Q: What’s next on your plate?

A: I am working on an episodic series for Troll River Publications to be published online in installments. Its working title is Snow Blood. I don’t want to say much more than the story is told through the eyes of a vampire dog…do you see a pattern here?

Q: Anything else you’d like readers to know about you or your book?

A: I want people to see what it means to stick by those they love, no matter how bad it gets. People need to learn to ride through the ups and downs of life and how not placing our own expectations on others will strengthen any relationship. I mean, honestly, if a dog can love us unconditionally, why can’t we love each other in the same way?

Luke’s Tale is available on amazon.com in both Kindle and print formats.

Please visit www.carolmckibben.com and tell me what you think about unconditional love.

 

Dancing at the Shame Prom: Sharing the Stories That Kept Us Small

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As a member of the WOW! (Women on Writing) Blog Tour Partnership Program (a community of bloggers who participate in doing book reviews and/or author interviews as part of Book Blog tours organized by WOW!) I had the opportunity to interview Amy Friedman on her contribution to the nonfiction anthology Dancing at the Shame Prom: Sharing the Stories that Kept Us Small. Amy is a longtime teacher, author, journalist, and editor, with writings ranging from fairy tales to bittersweet memoir. She shares her thoughts on shame, the power of fear and truth, and the transformative freedom of “speaking one’s truths aloud.”

This interview was originally published on Blogcritics at http://blogcritics.org/culture/article/interview-author-and-teacher-amy-friedman/  on New Year’s Day. It was scheduled to be posted on my book blog (www.notionsofagirl.wordpress.com) on January 11th, in coordination with a Blog Tour manager for WOW! (Women on Writing) but when I received Ms. Friedman’s answers during the holidays, I considered her message symbolic of the struggles we all go through when we straddle the expectations, the failures and the accomplishments of the previous year with our hopes and concerns for the new year.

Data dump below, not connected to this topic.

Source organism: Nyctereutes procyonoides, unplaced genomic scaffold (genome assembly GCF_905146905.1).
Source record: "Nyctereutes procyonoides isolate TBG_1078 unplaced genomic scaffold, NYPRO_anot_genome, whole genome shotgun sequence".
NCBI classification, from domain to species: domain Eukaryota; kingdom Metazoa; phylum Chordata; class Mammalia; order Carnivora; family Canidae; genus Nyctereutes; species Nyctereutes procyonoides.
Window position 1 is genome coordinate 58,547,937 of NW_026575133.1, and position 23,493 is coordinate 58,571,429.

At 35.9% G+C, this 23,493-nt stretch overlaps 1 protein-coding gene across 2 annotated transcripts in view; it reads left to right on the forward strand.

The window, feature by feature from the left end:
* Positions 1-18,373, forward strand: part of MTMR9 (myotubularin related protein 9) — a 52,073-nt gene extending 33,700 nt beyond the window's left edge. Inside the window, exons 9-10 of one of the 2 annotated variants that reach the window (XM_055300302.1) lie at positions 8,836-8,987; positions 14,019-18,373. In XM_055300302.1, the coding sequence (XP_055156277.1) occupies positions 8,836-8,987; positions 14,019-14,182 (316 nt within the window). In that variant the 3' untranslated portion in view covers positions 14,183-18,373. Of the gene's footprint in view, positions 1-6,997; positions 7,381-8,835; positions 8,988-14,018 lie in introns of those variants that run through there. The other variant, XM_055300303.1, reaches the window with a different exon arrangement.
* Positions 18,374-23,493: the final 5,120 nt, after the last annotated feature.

Interviewer: Joanna Celeste

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Q: How were you approached for your contribution to the anthology Dancing at the Shame Prom: Sharing the Stories that Kept Us Small?

A: I’ve known [coeditors of the anthology] Amy [Ferris] and Hollye [Dexter] for a few years—Hollye took a memoir writing class with me a while back, and Amy and I met when I discovered there was another Amy F on Shewrites.com (in its earliest days, when only 40 or 50 people were involved in the site). At the time Amy’s Marrying George Clooney was on pre-order. I pre-ordered and fell in love with the book, which began a correspondence that has turned into a lasting friendship. I think we’re all mutual admirers of each other’s work, and because they knew a great deal about my memoir in progress at the time, they knew the subject matter I would likely deal with.